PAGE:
Irish/Ulster-Scots participation numbers fall
The number of people taking part in Irish and Ulster-Scots cultural activities has declined over the past five years.
That is according to figures released by the Department for Communities (DfC).
Just over 10% of adults said they had "engaged" with Ulster-Scots culture and heritage in 2016/17.
That compared to just over a fifth of adults who said they had engaged with Irish culture and heritage last year.
Both of those figures are down on previous surveys carried out in 2012/13 and 2014/15.
There has also been a decrease in the number of people actively participating in Irish and Ulster-Scots cultural activities.
Just over a tenth of adults (11%) said they had participated in an Irish cultural activity in 2016/17, down from 13% in 2014/15 and 16% in 2012/13.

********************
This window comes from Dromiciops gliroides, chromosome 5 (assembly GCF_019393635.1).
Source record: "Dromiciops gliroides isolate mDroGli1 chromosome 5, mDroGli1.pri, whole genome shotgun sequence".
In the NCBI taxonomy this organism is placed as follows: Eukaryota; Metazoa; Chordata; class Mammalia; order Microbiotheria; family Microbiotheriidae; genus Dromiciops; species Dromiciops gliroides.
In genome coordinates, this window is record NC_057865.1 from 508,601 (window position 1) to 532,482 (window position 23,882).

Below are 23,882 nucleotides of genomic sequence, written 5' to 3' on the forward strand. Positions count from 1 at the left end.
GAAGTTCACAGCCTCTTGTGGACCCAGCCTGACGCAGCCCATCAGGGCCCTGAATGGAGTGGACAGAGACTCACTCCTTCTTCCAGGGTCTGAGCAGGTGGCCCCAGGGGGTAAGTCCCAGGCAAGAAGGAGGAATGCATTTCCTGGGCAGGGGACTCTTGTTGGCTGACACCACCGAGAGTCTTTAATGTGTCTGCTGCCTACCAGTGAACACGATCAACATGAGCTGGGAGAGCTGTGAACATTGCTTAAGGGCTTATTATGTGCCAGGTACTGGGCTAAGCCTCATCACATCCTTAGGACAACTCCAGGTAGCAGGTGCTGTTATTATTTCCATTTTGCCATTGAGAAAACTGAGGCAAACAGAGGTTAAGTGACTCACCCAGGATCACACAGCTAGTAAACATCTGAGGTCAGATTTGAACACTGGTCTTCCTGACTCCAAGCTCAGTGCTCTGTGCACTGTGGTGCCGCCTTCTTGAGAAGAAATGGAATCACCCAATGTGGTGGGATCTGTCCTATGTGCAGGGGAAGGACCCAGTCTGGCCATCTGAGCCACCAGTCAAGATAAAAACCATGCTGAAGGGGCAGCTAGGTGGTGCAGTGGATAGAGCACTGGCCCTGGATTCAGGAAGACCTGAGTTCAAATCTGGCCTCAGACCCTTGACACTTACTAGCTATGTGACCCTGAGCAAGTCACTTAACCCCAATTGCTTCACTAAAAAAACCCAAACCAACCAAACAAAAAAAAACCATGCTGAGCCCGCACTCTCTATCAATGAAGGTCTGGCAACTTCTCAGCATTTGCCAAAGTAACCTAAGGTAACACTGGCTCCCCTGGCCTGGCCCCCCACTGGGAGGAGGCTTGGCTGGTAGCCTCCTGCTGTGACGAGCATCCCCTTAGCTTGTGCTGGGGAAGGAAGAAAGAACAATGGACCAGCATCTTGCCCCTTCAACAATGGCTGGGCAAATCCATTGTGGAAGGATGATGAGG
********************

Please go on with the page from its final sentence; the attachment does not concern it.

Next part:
The most popular were féiles, which focus on traditional Irish music and Irish dancing.
The figures indicate that 20% of Catholics said they had participated in an Irish cultural activity compared to 4% of Protestants.
One in five adults also said they had attended an Irish cultural event.
When it came to Ulster-Scots activities, 6% of adults said they had participated in an Ulster-Scots parade, festival or music event.
One in 10 Protestant adults said they had participated in Ulster-Scots activities compared to 2% of Catholics.
Around a third of adults said they had a lot of respect for Ulster-Scots culture compared to around a quarter who said they had little or no respect for it.
Meanwhile, 44% of adults said they had a lot of respect for Irish culture while 15% had little or no respect.
The figures come from DfC's continuous household survey.
It is based on a representative sample of 3,262 people from Northern Ireland.
These statistics do not cover the knowledge or use of the Irish or Ulster-Scots language in Northern Ireland.